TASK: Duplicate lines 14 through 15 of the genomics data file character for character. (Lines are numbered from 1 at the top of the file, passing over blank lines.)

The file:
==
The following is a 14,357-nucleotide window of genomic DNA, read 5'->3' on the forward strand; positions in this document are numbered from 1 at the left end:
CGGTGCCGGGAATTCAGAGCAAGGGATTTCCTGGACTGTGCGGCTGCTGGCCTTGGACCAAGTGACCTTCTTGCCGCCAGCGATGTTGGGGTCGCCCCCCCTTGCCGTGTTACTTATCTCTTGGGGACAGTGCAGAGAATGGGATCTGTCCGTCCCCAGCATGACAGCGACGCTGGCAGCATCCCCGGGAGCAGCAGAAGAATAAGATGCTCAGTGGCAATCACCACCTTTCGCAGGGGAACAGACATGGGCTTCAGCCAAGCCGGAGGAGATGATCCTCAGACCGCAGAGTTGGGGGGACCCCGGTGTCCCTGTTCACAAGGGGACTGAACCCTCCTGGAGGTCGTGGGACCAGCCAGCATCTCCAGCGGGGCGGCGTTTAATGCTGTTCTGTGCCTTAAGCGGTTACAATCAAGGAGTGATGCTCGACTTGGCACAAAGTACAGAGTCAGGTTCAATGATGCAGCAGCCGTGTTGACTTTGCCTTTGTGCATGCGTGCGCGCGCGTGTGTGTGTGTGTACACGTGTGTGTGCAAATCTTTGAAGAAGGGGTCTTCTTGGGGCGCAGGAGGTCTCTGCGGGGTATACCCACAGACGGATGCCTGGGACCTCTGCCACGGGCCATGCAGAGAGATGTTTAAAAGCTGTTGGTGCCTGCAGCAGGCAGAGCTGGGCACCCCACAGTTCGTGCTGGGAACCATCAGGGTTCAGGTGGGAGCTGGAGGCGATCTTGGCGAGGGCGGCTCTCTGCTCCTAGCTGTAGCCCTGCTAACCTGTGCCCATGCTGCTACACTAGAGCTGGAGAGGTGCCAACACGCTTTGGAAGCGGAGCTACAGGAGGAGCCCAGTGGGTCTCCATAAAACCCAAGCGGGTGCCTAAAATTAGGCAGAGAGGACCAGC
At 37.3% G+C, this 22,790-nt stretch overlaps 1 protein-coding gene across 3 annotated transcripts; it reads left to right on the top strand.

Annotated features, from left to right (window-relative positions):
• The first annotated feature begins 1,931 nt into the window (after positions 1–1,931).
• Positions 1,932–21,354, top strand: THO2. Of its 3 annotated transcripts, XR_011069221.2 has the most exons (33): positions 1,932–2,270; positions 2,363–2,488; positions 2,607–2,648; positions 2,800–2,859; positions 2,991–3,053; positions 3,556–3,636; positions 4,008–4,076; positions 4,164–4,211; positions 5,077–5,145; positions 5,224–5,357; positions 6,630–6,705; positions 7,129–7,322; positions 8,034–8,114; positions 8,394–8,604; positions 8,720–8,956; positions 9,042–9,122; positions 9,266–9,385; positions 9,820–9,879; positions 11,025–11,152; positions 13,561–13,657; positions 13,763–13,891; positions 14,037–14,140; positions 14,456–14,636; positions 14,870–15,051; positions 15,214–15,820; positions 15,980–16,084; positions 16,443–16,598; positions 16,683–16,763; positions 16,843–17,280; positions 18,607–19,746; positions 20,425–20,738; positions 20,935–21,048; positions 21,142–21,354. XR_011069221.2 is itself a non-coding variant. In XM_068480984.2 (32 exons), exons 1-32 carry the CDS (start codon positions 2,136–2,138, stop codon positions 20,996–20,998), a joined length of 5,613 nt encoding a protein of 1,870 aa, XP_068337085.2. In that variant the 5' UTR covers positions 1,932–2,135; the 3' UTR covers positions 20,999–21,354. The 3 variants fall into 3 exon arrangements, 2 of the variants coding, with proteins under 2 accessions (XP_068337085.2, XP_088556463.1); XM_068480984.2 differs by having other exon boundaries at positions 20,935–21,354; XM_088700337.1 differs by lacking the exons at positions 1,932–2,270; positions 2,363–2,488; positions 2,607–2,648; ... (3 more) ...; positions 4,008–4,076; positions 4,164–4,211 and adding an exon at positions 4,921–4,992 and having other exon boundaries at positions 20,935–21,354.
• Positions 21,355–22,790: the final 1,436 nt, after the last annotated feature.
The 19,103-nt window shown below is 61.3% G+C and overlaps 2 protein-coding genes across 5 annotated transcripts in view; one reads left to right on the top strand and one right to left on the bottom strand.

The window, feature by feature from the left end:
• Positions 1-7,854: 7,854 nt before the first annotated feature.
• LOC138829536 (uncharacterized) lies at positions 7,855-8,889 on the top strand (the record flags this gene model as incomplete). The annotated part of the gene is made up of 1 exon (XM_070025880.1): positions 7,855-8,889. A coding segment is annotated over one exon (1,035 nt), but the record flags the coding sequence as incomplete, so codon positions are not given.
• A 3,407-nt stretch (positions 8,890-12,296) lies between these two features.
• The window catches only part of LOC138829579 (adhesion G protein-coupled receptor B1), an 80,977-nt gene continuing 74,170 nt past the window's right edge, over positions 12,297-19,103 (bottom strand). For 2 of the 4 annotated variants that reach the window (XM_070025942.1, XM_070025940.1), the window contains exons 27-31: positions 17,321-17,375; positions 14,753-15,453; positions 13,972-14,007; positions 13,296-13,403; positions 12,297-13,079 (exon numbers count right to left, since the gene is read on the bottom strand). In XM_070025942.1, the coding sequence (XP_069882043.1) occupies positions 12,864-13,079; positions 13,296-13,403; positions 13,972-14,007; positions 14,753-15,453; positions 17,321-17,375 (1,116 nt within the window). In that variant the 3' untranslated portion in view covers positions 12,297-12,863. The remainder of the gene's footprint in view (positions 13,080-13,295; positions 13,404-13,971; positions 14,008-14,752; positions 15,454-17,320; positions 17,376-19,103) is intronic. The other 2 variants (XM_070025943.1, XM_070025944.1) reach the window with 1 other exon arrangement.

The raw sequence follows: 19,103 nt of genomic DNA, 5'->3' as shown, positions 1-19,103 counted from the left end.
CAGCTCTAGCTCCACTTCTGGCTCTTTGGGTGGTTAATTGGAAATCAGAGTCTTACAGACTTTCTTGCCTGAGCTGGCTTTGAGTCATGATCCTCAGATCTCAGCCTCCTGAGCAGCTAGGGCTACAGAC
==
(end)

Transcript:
The raw sequence follows: 19,103 nt of genomic DNA, 5'->3' as shown, positions 1-19,103 counted from the left end.
CAGCTCTAGCTCCACTTCTGGCTCTTTGGGTGGTTAATTGGAAATCAGAGTCTTACAGACTTTCTTGCCTGAGCTGGCTTTGAGTCATGATCCTCAGATCTCAGCCTCCTGAGCAGCTAGGGCTACAGAC